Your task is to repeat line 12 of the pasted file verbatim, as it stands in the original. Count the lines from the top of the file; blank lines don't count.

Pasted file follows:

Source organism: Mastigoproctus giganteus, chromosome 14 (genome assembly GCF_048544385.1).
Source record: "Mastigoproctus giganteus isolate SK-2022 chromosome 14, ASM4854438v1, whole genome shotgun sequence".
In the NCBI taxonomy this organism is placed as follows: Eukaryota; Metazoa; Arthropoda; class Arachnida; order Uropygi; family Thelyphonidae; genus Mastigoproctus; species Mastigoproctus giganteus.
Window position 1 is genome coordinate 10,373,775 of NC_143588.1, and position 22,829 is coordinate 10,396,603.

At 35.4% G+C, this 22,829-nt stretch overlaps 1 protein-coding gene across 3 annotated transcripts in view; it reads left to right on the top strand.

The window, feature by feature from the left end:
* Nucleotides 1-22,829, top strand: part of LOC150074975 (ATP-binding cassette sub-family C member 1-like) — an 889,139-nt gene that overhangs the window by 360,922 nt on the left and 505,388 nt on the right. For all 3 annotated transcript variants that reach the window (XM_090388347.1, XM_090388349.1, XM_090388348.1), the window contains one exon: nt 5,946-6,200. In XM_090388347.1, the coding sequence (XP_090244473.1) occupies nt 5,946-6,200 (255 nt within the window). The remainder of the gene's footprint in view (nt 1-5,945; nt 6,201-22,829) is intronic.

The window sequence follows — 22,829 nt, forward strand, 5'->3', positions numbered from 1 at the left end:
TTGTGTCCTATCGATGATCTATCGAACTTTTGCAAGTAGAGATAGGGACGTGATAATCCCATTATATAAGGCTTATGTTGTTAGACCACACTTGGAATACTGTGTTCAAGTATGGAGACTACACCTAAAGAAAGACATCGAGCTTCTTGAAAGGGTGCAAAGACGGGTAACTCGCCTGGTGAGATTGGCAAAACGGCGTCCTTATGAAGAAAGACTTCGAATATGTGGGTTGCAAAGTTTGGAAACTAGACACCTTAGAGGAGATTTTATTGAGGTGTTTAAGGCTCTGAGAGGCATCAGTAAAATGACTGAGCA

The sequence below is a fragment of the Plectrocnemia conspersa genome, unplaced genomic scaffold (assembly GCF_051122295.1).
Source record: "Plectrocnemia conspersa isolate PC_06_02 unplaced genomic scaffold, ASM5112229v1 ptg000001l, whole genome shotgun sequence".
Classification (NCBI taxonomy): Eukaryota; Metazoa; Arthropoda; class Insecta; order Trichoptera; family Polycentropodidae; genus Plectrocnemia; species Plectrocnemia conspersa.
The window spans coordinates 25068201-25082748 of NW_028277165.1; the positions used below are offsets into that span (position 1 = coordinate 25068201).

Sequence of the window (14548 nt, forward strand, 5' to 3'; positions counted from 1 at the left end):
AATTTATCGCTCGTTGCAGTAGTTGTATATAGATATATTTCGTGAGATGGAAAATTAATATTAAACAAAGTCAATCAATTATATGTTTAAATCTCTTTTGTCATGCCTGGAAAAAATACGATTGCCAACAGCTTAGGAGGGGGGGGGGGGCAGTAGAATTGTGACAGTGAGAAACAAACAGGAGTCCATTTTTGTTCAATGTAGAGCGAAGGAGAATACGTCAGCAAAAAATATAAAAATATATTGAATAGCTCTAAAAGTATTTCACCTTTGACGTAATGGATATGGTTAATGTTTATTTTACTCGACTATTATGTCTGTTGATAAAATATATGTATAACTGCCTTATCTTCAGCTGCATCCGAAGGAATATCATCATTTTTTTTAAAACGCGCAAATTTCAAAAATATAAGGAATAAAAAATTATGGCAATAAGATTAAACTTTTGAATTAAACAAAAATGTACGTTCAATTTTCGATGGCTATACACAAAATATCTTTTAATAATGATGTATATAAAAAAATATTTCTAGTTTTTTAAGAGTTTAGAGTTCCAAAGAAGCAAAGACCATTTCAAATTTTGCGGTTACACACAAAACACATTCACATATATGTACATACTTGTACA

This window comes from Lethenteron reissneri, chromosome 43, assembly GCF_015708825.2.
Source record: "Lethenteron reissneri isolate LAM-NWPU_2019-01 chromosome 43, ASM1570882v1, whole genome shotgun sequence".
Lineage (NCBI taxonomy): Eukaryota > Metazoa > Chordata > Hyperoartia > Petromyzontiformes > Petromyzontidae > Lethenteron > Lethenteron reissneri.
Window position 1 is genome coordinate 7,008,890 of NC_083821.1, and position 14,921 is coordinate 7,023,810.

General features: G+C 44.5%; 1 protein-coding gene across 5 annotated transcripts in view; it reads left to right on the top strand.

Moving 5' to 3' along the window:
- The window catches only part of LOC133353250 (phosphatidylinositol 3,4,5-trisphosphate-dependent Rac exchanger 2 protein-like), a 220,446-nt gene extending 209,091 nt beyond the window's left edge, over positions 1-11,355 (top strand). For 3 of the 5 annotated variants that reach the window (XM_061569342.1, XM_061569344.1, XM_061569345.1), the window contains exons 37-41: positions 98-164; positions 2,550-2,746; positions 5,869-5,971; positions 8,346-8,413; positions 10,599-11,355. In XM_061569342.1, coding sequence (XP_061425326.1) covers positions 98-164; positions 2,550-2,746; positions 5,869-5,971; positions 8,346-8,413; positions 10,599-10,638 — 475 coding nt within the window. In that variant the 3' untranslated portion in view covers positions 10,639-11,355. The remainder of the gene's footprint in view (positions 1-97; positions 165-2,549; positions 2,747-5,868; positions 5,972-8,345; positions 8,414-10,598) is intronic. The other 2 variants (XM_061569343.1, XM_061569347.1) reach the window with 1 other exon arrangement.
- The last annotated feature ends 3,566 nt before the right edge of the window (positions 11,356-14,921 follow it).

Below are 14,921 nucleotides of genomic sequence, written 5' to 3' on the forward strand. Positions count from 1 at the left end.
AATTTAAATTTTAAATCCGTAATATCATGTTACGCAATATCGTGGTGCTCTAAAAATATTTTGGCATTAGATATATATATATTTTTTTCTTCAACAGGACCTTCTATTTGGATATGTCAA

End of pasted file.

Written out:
Classification (NCBI taxonomy): Eukaryota; Metazoa; Arthropoda; class Insecta; order Trichoptera; family Polycentropodidae; genus Plectrocnemia; species Plectrocnemia conspersa.